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Biden asks Congress for gas tax holiday to lower record pump prices

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By Jarrett Renshaw and Nandita Bose

WASHINGTON (Reuters) -U.S. President Joe Biden on Wednesday called for a three-month suspension of the federal gasoline tax to combat record prices, but opposition from lawmakers within his own party suggests the request may never be met.

American families paying much more for gasoline deserve some financial relief, Biden said as he pushed Congress to act, while commenting that a suspension of the 18.4 cents per gallon tax was not enough.

"I fully understand that a gas tax holiday alone is not going to fix the problem but it will provide families some immediate relief, just a little bit of breathing room, as we continue working on bringing down prices for the long haul," Biden said.

The president also urged states to temporarily suspend state fuel taxes, which are often higher than federal rates.

He is also asking major oil companies to suggest ideas on how to bring back idled refining capacity when they meet with Energy Secretary Jennifer Granholm on Thursday.

Biden and his advisers face increasing pressure to act as record-high gas prices and overall inflation weigh on the president's opinion poll ratings and cast doubt on Democrats' chances of retaining congressional power in Nov.8 elections.

The administration says the main causes of high prices are the impact of Russia's invasion of Ukraine in February and oil companies reaping sky-high profits as gasoline demand rises with the worst of the COVID-19 pandemic apparently over. Oil companies complain that Biden's administration is unfairly vilifying the industry.

A gas tax holiday is unlikely to lower overall inflation rates, some economists said, and could threaten to undermine Biden's clean-energy and infrastructure goals.

A suspension of the 18.4 cents per gallon federal gasoline tax and 24.4 cent diesel tax would require congressional action.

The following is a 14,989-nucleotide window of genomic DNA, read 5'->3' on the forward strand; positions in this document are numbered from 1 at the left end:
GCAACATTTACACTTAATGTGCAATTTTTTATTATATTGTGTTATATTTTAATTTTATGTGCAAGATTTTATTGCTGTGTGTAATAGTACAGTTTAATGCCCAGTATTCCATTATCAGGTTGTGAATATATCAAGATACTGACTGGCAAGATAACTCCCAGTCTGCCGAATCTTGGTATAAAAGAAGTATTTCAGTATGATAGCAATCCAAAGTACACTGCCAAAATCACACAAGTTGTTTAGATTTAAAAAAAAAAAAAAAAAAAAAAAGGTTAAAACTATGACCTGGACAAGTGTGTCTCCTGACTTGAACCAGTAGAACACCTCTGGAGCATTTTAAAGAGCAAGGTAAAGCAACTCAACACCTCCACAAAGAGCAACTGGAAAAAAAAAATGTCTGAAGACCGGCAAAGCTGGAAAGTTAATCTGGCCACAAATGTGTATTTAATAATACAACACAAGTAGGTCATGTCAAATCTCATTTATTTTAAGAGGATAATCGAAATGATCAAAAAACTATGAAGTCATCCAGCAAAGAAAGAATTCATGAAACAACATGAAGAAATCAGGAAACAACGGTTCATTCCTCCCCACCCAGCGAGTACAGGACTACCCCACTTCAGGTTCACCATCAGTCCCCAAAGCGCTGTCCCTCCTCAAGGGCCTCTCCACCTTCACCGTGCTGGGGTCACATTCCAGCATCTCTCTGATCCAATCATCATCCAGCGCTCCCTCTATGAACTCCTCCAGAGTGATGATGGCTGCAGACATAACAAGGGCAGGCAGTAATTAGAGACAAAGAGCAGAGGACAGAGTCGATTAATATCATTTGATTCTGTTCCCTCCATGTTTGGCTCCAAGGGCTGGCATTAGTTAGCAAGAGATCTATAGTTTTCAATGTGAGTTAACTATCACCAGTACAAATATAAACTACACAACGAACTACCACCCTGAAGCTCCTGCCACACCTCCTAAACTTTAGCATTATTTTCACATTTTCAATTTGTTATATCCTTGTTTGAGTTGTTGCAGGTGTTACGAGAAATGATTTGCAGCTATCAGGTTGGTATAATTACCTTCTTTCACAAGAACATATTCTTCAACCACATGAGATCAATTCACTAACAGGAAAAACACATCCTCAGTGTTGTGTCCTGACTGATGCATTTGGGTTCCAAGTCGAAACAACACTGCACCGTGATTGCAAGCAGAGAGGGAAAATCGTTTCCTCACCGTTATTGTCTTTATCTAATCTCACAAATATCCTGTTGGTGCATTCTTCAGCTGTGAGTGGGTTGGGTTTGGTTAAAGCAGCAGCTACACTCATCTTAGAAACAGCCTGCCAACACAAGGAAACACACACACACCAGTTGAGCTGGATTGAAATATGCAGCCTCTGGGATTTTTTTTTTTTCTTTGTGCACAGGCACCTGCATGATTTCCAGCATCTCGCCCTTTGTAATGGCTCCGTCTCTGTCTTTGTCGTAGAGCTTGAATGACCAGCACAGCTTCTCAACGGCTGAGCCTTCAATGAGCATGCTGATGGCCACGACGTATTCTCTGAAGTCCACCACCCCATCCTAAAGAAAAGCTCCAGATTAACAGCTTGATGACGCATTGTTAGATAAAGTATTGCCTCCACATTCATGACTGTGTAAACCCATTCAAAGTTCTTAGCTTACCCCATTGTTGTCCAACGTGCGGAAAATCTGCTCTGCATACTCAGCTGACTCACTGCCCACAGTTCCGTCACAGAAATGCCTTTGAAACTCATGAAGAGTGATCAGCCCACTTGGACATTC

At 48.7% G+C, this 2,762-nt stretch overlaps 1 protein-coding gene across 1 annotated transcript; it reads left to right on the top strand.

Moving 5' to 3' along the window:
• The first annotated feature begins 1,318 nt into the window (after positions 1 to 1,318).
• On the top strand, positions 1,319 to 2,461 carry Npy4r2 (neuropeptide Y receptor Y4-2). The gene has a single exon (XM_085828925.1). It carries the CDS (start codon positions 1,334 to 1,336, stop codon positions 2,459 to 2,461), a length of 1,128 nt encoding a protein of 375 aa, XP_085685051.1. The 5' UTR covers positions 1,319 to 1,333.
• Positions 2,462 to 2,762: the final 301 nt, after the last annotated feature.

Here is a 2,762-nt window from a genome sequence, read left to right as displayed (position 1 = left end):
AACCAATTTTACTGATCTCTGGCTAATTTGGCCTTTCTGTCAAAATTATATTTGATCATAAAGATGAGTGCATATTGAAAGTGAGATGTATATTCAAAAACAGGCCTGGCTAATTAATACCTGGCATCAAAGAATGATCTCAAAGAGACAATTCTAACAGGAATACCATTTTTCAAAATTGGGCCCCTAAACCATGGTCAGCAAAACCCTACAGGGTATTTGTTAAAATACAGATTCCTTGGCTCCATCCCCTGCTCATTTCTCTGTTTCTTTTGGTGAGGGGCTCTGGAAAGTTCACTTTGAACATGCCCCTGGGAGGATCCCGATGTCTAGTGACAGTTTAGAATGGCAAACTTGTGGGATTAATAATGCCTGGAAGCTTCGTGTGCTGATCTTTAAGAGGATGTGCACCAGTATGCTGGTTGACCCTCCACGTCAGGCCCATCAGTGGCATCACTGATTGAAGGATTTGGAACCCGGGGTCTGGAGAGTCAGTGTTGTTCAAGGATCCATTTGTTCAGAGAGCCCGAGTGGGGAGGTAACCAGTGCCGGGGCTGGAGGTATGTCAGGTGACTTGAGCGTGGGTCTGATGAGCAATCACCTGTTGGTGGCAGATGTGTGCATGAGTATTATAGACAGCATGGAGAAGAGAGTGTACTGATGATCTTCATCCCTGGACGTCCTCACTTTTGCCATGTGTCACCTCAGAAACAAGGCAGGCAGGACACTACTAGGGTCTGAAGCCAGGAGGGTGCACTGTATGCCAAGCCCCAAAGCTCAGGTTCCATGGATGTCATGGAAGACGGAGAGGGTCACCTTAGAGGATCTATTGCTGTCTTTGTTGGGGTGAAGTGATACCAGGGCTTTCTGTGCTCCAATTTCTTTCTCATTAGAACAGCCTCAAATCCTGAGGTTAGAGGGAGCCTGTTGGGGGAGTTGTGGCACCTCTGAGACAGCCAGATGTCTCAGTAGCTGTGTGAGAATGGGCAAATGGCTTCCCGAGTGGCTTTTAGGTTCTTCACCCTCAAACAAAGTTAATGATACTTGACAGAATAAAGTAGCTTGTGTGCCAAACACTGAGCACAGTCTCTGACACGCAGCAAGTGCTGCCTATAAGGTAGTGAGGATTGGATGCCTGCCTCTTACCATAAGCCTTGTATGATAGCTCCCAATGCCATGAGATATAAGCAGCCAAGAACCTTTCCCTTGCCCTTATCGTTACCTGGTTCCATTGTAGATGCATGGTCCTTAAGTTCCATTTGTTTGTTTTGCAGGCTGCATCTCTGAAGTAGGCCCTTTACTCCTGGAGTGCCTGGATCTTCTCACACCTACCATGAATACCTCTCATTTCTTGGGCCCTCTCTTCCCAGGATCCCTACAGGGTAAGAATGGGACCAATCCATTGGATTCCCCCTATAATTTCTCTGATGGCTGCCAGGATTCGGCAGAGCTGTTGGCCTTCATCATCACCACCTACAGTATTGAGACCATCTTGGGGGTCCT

LAWMAKERS OPPOSED

Lawmakers in both parties have expressed resistance to suspending the tax. Some Democrats, including House of Representatives Speaker Nancy Pelosi worry oil companies and retailers may pocket much of the savings.

"We will see where the consensus lies on a path forward for the President's proposal in the House and the Senate," Pelosi said in an unusually lukewarm statement about a White House action.

Peter DeFazio, a Democrat who chairs the House Committee on Transportation and Infrastructure, said a federal gas tax holiday would provide "miniscule relief" and deplete needed infrastructure funds.

Energy secretary Granholm told reporters a "conversation is ongoing" with Capitol Hill.

She said she would use a meeting with oil companies on Thursday to press them for answers about what can be done to increase the supply and lower the cost of gasoline, as well as to "ensure that they would pass" gas tax savings on to consumers.

Biden asked Congress to suspend the fuel tax through September to alleviate prices during the United States' summer driving season. The move will cost the Highway Trust Fund roughly $10 billion in forgone revenue, but could be made up from other areas of a budget as tax revenues grow and deficits shrink emerging from the pandemic.

Some states, such as New York and Connecticut, have already paused state fuel taxes, while others have floated ideas such as consumer rebates and direct relief.

Refiners are struggling to meet global demand for diesel and gasoline, exacerbating high prices and aggravating shortages.

"Pausing the federal gas tax will certainly provide near-term relief for U.S. drivers, but it won’t solve the root of the issue – the imbalance in supply and demand for petroleum products," a spokesperson for the American Fuel and Petrochemical Manufacturers industry group said.

Longer-term policies are still needed to boost U.S. energy production, it said.

U.S. pump prices are averaging near $5 a gallon as soaring demand for motor fuels coincides with the loss of about 1 million barrels per day of processing capacity. In the last three years many plants were closed when fuel demand cratered at the height of the pandemic.

Biden said he understands the politics around Republicans seizing on high gas prices ahead of the elections, but he asked his rivals whether they instead would've chosen not to support Ukraine.

"So for all those Republicans in Congress criticizing me today for high gas prices in America: Are you now saying we were wrong to support Ukraine? Are you saying we were wrong to stand up to Putin? Are you saying that we would rather have lower gas prices in America and Putin's iron fist in Europe? I don't believe that," Biden said.

(Additional reporting by Trevor Hunnicutt and Katharine Jackson; Editing by Susan Heavey, Nick Zieminski and Grant McCool)